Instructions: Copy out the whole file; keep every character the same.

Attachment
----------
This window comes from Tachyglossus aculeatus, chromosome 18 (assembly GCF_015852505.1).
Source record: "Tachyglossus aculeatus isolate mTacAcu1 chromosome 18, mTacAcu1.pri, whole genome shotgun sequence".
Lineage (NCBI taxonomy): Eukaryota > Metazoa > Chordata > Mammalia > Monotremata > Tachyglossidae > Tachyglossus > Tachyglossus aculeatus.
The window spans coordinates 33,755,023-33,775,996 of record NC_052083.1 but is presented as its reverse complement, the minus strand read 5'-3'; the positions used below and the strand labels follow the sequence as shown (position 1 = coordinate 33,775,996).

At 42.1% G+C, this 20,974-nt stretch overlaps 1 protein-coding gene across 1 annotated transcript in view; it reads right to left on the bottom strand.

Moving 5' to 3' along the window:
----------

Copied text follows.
This window comes from Tachyglossus aculeatus, chromosome 18 (assembly GCF_015852505.1).
Source record: "Tachyglossus aculeatus isolate mTacAcu1 chromosome 18, mTacAcu1.pri, whole genome shotgun sequence".
Lineage (NCBI taxonomy): Eukaryota > Metazoa > Chordata > Mammalia > Monotremata > Tachyglossidae > Tachyglossus > Tachyglossus aculeatus.
The window spans coordinates 33,755,023-33,775,996 of record NC_052083.1 but is presented as its reverse complement, the minus strand read 5'-3'; the positions used below and the strand labels follow the sequence as shown (position 1 = coordinate 33,775,996).

At 42.1% G+C, this 20,974-nt stretch overlaps 1 protein-coding gene across 1 annotated transcript in view; it reads right to left on the bottom strand.

Moving 5' to 3' along the window: